How Many “I Don’t Give A Shit” Employees Do You Have?

Posted On: August 10

Over the years, I’ve learned that sales teams need to stop worrying about the quota and start worrying about how many people they could help and how many lives they could change. But the same concept applies as well to your employees. Once you make the mental shift from making sales – to changing people’s lives, including your team members – I guarantee sales numbers will go through the roof. In this blog, my very good friend Alejandro Beauroyre,  a professional sales expert with more than 30 years of experience,  outlines the best practices to shift from a disengaged team to an All-Star team. 

 


 

The title surely caught your attention, and that is exactly the aim. I intend for this article to open your eyes so that you can see what may be happening inside your company. I can assure you that right now within your company, there are people who have adopted a “don’t give a shit attitude” and are affecting both the operations, employees, and other elements of the company.

 

Let’s start by analyzing the information that Gallup publishes:

Gallup’s estimate of North American companies is as follows: 51% of employees are disinterested or disengaged, 13% are totally disinterested and without any motivation in the organization and their work, being themselves unhappy and causing headaches to the organization for their poor performance and the contamination they carry out with other employees. The figures are worrying; 64% of the workforce lack interest, are not concentrated and committed to their productivity and the company’s well-being.

Harvard Business Review published in May 2020 that globally only 13% of employees are connected and committed to their work. In the United States alone, the economic loss is estimated at 500 billion dollars annually due to employees’ lack of commitment and productivity. The study concludes by saying that for every $10,000 you pay in wages, $3,800 is lost due to lack of productivity.

The same report demonstrates that companies that manage to have and keep their employees under a high level of productivity and commitment have 21% more profit.

Under these figures, the conclusion has become quite obvious. Having a motivated and committed staff of employees should be prioritized as it will; increase productivity, profits and create happier customers. Otherwise, I am sorry to say, but it will not take long for your company to have major problems or disappear. My intention with this article is to analyze and explore; what is causing your employees to become disinterested, lose the desire to work, and excel inside your company.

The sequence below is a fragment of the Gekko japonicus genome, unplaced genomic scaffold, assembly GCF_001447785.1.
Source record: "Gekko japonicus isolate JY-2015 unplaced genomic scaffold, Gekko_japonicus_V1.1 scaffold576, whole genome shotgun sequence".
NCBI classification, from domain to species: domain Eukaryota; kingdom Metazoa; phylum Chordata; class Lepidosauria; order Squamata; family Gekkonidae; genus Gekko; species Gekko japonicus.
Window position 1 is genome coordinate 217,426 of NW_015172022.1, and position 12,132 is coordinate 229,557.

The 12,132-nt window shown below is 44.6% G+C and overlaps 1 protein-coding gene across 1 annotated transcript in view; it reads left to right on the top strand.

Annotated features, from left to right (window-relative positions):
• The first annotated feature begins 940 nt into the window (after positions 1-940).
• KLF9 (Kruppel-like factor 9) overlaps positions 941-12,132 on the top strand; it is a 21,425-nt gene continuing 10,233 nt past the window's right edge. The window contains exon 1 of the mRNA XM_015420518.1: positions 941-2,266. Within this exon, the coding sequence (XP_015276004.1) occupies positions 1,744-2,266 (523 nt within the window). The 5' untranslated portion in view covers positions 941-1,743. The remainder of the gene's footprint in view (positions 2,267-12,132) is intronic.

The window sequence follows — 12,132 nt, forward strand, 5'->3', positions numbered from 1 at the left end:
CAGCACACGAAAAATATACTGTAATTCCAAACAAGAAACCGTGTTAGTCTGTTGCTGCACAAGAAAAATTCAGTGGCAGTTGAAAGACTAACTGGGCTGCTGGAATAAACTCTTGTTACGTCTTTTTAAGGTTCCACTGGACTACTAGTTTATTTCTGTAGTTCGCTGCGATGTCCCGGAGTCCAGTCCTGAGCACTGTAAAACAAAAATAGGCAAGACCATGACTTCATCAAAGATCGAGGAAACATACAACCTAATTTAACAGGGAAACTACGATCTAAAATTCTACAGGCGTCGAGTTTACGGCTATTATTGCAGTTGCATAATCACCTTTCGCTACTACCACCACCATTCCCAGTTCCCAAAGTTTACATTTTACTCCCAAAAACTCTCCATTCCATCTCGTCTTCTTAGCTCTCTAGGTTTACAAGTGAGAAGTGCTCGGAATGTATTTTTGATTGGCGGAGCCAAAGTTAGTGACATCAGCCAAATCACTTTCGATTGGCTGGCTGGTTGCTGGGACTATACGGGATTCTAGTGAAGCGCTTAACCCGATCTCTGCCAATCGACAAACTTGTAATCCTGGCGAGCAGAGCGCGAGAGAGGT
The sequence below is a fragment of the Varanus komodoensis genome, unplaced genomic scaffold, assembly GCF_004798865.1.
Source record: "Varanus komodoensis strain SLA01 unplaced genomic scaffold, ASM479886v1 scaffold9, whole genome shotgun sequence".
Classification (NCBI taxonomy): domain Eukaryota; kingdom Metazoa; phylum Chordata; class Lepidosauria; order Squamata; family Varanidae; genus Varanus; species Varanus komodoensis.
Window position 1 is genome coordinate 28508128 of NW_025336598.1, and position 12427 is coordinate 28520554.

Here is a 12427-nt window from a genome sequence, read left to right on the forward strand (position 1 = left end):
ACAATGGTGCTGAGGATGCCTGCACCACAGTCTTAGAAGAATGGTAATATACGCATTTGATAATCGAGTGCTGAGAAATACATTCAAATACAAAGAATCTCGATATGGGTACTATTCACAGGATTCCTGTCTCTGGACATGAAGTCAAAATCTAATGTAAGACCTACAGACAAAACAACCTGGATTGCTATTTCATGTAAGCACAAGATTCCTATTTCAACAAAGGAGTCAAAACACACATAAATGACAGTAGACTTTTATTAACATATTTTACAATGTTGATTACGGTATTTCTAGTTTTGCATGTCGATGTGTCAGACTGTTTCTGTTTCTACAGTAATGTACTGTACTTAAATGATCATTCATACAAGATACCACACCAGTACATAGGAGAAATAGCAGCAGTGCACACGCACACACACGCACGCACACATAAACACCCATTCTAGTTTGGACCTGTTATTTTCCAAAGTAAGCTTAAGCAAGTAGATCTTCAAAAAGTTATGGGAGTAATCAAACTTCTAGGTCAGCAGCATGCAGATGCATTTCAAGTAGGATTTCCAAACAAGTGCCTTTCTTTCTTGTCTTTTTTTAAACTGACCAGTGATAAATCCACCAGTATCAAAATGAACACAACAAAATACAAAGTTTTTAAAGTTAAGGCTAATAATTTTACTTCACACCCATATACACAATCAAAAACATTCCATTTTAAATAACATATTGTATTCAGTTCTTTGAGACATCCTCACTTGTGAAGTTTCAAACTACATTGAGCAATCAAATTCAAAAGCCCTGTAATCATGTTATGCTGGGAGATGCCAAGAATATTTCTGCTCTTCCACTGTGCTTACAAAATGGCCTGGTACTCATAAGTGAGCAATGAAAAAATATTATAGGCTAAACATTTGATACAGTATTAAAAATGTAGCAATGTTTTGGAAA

It is under the following sentence and the shocking truth it conveys in so few words, that I will begin.

“What you allow is what will continue to happen.”

 

If you allow your company to have people who show disinterest, lack of productivity, bad attitude and are a bad example for others, consider and contemplate that all of this is happening because you allow it. That is the simple truth; employees become disengaged because the company provides a space that will enable it, thus allowing this attitude to grow and become the natural way of operating within the company.

 

I will share a series of reflections that will hopefully lead you to the most appropriate answer about avoiding or eradicating the “don’t give a shit” attitude. 

As a business, we seek to be successful. Excellence is one of our main goals in life, so why does it happen that we so often find ourselves losing our way? The excellence with which we started and motivated us fades over time, and mediocre actions and statements emerge. Such as:

“I know it could be better, the quality level is passable, more or less I understand, we no longer deliver on time but …, it is difficult for me to trust my team, I feel that I am alone and nobody supports me, I am tired of calling their attention, they are not interested, I catch them lying constantly”. 

I could continue with the descriptions of events and circumstances that you most likely have been through many times and probably are experiencing today. Still, the important point is that ​​all of the excuses can quickly become a license for us not to give our best, find faults in others, and not focus on building a better company or becoming a better manager or boss. At what point did mediocrity take over our imagination and our dreams? At what point did our potential diminish and remain that way to become our constant reality?

The answer is hard to accept, but it is in the moment that we allowed it.

We often allow mediocrity to creep into our lives, conditioning us to lower our expectations and lower our standards. There are innumerable factors, internal and external, that lead us to blind ourselves and not observe the reality. The truth is that we measure excellence by how we choose to use the opportunities we have every day to impact and create more of a difference, to do our work the best we can whenever and wherever we are.

At one point in our lives, we have all installed ourselves in that place of disconnection and “don’t give a shit attitude.” However, the real problem arises when this attitude prevails and becomes the norm. An addiction that paralyzes us and convinces us to ignore the signs that warned us that the status quo is getting away with it. This leads us to abdicate the responsibility to take the initiative to promote the positive change that we want in our environment.

​​Remember, mediocrity occurs when we refuse to change and improve everything we do.